Google+ Consumer Psyche: Let's bargain!

Thursday, July 18, 2013

Let's bargain!

I have been asked to help in negotiations, retuning purchased(once cherished but not needed anymore within 24 hrs) sort of items and called for better pricing deals and so on as I am known to be a tough negotiator.

I personally never bargain. Its a choice. If I want to buy something, I choose to find out the best deal and if it matches the value I presume it will be to me, I buy. I take a long time to select, preview and then move to purchase. Once I decide, I rarely go back and feel bad, change my opinion.

However I have been told I should bargain every time I purchase by everyone I know! My dad, mom, friends, mom in law and so on. Fortunately wify has come to understand my point!

Why I don't bargain would be another blogpost but Jerry nails it here! Read on...



I am on the street, buying the makings of a salad. I pick up what I think I will need and hand it to the young man, who weighs them and tells me what I should pay. I pay and I am about to leave when I hear a distinct “Tchhah”.

It is a senior citizen with a terrible frown on her face.

“Sorry?” I don't actually say it but I look at her with an apologetic question.

“You are from foreign?” she asks.

“No. From Mahim,” I say.

“Then you should bargain,” she says. “Anything he will say, you will give?”

Actually, yes.

I don't bargain with the poor. I bargain with the rich. I find them ugly customers, unwilling to part with their money. I bargain with men who sit in air-conditioned offices and think that writing is not hard work, that ideas fall out of the air. I don't bargain with a man who sits on the street in the semi-tropical sun and sells vegetables.

Of course, he's marked up the price. If I think it is a reasonable mark-up, I pay it. If I think it is unreasonable, I don't buy. I walk on. I stick to four or five vendors, all of whom know me, none of whom wants to lose my custom. My fisherwoman, a lovely Koli, warns me when the fish has come off the ice. My fruit man tells me when I should buy the peaches and when I shouldn't. This is also because I do not bargain.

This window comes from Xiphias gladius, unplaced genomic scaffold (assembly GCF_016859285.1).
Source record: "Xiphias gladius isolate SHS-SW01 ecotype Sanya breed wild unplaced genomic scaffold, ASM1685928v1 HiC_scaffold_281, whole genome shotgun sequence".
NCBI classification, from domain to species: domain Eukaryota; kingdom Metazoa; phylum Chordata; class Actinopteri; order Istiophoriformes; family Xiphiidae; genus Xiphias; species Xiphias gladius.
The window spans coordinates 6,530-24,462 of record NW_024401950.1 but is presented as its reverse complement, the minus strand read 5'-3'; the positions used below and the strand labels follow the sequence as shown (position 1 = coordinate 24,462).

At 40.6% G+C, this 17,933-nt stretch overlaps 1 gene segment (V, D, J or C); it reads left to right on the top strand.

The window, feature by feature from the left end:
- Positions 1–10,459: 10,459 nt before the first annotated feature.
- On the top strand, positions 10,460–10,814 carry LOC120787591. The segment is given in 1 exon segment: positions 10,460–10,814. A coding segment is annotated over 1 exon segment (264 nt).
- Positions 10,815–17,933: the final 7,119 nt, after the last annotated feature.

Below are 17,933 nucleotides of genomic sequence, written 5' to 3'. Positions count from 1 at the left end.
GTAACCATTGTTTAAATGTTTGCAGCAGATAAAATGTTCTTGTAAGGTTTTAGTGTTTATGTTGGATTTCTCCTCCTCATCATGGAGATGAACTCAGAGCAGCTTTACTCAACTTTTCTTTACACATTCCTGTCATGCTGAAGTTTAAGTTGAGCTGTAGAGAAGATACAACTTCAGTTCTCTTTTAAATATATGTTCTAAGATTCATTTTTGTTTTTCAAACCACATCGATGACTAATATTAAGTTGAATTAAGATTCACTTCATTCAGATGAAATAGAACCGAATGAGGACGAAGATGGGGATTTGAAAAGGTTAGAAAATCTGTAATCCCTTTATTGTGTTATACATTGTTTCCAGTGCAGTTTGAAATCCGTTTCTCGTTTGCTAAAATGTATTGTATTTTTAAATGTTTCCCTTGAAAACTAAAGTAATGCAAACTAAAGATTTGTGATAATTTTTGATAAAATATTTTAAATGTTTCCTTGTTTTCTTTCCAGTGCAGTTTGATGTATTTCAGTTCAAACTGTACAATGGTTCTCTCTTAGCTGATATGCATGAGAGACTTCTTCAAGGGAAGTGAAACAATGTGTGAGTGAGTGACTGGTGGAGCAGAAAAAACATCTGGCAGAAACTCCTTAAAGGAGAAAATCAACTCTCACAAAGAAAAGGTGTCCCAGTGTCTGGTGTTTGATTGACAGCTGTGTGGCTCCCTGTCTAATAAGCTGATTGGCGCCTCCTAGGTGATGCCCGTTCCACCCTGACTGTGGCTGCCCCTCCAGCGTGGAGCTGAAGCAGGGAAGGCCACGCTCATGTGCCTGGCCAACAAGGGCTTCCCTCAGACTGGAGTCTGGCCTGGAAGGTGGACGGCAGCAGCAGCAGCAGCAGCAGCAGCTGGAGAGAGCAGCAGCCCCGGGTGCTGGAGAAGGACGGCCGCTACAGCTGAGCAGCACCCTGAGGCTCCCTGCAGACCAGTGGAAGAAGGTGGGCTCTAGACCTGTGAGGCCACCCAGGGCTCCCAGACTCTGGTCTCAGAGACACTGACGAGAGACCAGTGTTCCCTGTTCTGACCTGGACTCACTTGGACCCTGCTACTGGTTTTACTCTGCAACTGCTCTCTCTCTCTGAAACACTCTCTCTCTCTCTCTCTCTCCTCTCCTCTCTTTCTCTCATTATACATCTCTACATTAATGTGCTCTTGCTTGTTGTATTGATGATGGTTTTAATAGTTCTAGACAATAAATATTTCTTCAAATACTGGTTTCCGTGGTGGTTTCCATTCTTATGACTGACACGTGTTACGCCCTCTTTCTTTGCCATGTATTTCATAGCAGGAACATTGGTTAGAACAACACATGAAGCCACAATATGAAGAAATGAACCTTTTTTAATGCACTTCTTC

But the real reason is that I have long been aware that money isn't the most important thing in life. It is important, which is why I won't work for a man in an air-conditioned office until he pays me something close to what I want, but the most important thing is time.

I don't have the time to bargain.

I don't want anything so much that I would waste time discussing the price. If mangoes are too expensive for me, I won't discuss that with the vendor. I'll just buy figs. I know all the arguments: that our vendors love to bargain, that it's more of a game than anything else, yes, yes, yes.
It's just not a game I like to play.

I don't bargain for essentials, for food.

No, actually, I did. Once.

On a menu in a coffee shop in Khan Market, I once read Lime water: Rs.170. Now, that I wanted to take issue with. So I asked to see the manager. I told him politely that I could not imagine that they were actually charging Rs.170 for half a lime and a glass of water and some ice. He said something about the ambience and the air-conditioning. (Is it me or am I seeing a pattern here?) I said, I would pay Rs.50 for the ambience plus five for the water, another five for the ice and five again for the limbu and Rs.30 towards all the salaries and overheads. That came up to, I calculated, Rs.100. Could I have a glass of lime and water for Rs.100?

It seems they don't play India's favourite game in air-conditioned spaces.

Pinto is the award winning author of Helen: The Life and Times of an H-Bomb.
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